3b. Cook the beans according to instructions.

3c. Microwave the sweet potatoes until they are mushy, then chop them into smallish pieces, being careful not to burn your hands.

4. When all three ingredients are cooked, combine them together in a large pan, stirring until evenly heated and mixed.

5. Season however you like.

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I've been attempting to be Paleo for a handful of years now with varying success, and one of my biggest weaknesses has always been Chinese-American Takeout. A couple weeks ago I read a piece on IQS about Tamari (link: https://iquitsugar.c...i-or-soy-sauce/ ) and it got me thinking - can I conjure up an easy to make substitute for General Tso's that won't knock my diet off track?


Slightly off-topic (???), but why are you interested in paleo? I don't understand its appeal as a dietary choice.


I'm working on coming up with an interesting recipe. I'm a vegetarian with a pretty repetitive diet, so I'm not coming up with much. The occasional curry, lots of stirfry, pasta, sometimes tacos... Nothing too exciting. That said, I've got some nice dessert recipes I can probably share, once I dig them up.

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Slightly off-topic (???), but why are you interested in paleo? I don't understand its appeal as a dietary choice.


I'm working on coming up with an interesting recipe. I'm a vegetarian with a pretty repetitive diet, so I'm not coming up with much. The occasional curry, lots of stirfry, pasta, sometimes tacos... Nothing too exciting. That said, I've got some nice dessert recipes I can probably share, once I dig them up.

I went to school for biochemistry and now I'm in a dietetics programme. Once I have my licensure I'll be working toward a med program in endocrinology. You can say I have a deep interest in a couple controversial topics - that is, a mother's prenatal food intake / nutrition and its consequence on hormone levels and foetal development, as well as nutrition of infants and very young children and its related consequences; as pertains to developmental disorders in particular.


Paleo-like diets (not strict paleo "if caveman didn't have it you can't" - that's a bit nonsense) tend to hit on all the proper marks for the sort of... mmm.. bioavailability of essential nutrients, enzymes, hormones, conditions, etc, for healthy development, but without tonnes more research than is already present, I couldn't call it anything better than circumstantial. On a personal level, I had weight and depression issues for most of my life. In my teenage years and early 20s I contemplated suicide several times; at one point I weighed nearly 300 lbs. Going paleo made biological sense, so I gave it a shot and indeed... I've become a rather fit and good-spirited person.


I'd stop well short of calling it a good solution for everyone though - nobody's digestive and endocrine systems are the same as another person's. If pressed I would boil it down to three particular things being poisonous to humans: fructose, phytic acid, and artificial sweeteners [especially aspartame]. Sugar is not sugar, despite what the HFCS industry wants us to hear: humans are designed/evolved/made (whatever your fancy) to use glucose; fructose has to be processed by the liver. But the bit of fructose surrounded by the oodles of fiber in your typical piece of fruit never really hurt anyone. A mega blast of concentrated fructose, like in HFCS however... phytic acid is a substance found in most grains, nuts, and legumes that binds to vitamins and prevents you absorbing them. Again, the little bit in sprouted whole grains and nuts (like people used to eat) never hurt anyone but the megatonnes of processed white flour in everything these days... and what artificial sweeteners do, even if they technically have no calories, is trick your pancreas into releasing lots of insulin -- so not only is every last carb you *do* eat going to get sent right to fat, but you're going to have elevated insulin and build insulin resistance in a rather bad way. Your diet cokes are not helping your diabeetus -- they're exacerbating it. (Aspartame gets bonus points for also being poison!)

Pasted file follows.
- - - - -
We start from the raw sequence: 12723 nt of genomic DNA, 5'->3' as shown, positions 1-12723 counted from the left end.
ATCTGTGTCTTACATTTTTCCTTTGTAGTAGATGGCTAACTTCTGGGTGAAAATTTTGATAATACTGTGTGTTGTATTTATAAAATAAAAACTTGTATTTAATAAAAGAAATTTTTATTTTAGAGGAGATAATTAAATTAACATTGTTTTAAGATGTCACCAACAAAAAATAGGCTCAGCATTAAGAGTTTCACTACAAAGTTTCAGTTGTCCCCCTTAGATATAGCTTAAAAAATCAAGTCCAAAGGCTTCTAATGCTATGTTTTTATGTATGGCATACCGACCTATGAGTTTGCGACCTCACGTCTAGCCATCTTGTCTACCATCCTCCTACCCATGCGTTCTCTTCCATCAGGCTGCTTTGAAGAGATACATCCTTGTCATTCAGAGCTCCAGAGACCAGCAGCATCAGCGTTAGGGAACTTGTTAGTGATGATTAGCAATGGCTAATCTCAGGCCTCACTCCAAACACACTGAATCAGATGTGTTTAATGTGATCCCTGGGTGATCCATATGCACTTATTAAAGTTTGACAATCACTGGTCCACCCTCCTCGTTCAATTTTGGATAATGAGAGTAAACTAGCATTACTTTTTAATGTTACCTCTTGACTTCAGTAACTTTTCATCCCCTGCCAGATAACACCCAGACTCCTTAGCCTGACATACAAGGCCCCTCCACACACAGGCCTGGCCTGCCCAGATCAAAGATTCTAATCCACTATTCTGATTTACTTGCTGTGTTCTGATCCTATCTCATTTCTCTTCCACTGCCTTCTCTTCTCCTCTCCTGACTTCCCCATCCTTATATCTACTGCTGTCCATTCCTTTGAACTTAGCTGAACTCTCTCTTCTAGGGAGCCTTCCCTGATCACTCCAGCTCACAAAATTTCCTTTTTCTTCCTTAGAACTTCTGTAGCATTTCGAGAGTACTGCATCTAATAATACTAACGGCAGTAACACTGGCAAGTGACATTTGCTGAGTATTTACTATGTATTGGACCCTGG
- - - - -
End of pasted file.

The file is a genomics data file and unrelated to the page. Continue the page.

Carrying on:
Notice I didn't attack gluten. Some people unfortunately have Celiac Disease and other conditions. For most, the gluten stuff is a fad. However, most gluten foods are also high phytic acid foods, hence the paleo in spite of my objection to that objection.


But, different people have different bodies and different tolerances. For some people none of this is a problem at all. For others it's why when they get old they put on a few pounds. And for some it's why they get mega-diabeetus in their 20s. Everyone's different. But for me, it's appropriate.

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As another vegetarian, I will proclaim that while stir-fry recipes are really variations on a simple theme, they can be very different and very delicious and it's worth mentioning if you hit on a particularly good combination. Especially if it's low effort preparation. I'll agree that vegetables, meat/tofu, oil, sauce. and heat is a reliable combination.


You're the dietician in training, Hogan, not me, but I'm a little skeptical. High fructose corn syrup I'm ambivalent on; it certainly isn't helping by being everywhere, but I've seen no convincing evidence that it's worse than having an excess of glucose in all our food. Either way, it's at the very least glycemic spikes and calories we can do without. Phytic acid reduces mineral availability in vitro and in some in vivo studies, but again, the actual evidence of harm or benefit (the jury's out) is mixed and scant. And you're vastly oversimplifying how artificial sweeteners interact with insulin and blood sugar, as I understand it; taste buds have no direct line to the pancreas and there's no direct stimulation of insulin release, but affects on gut flora have been linked to bad things. It's not a simple relationship, though!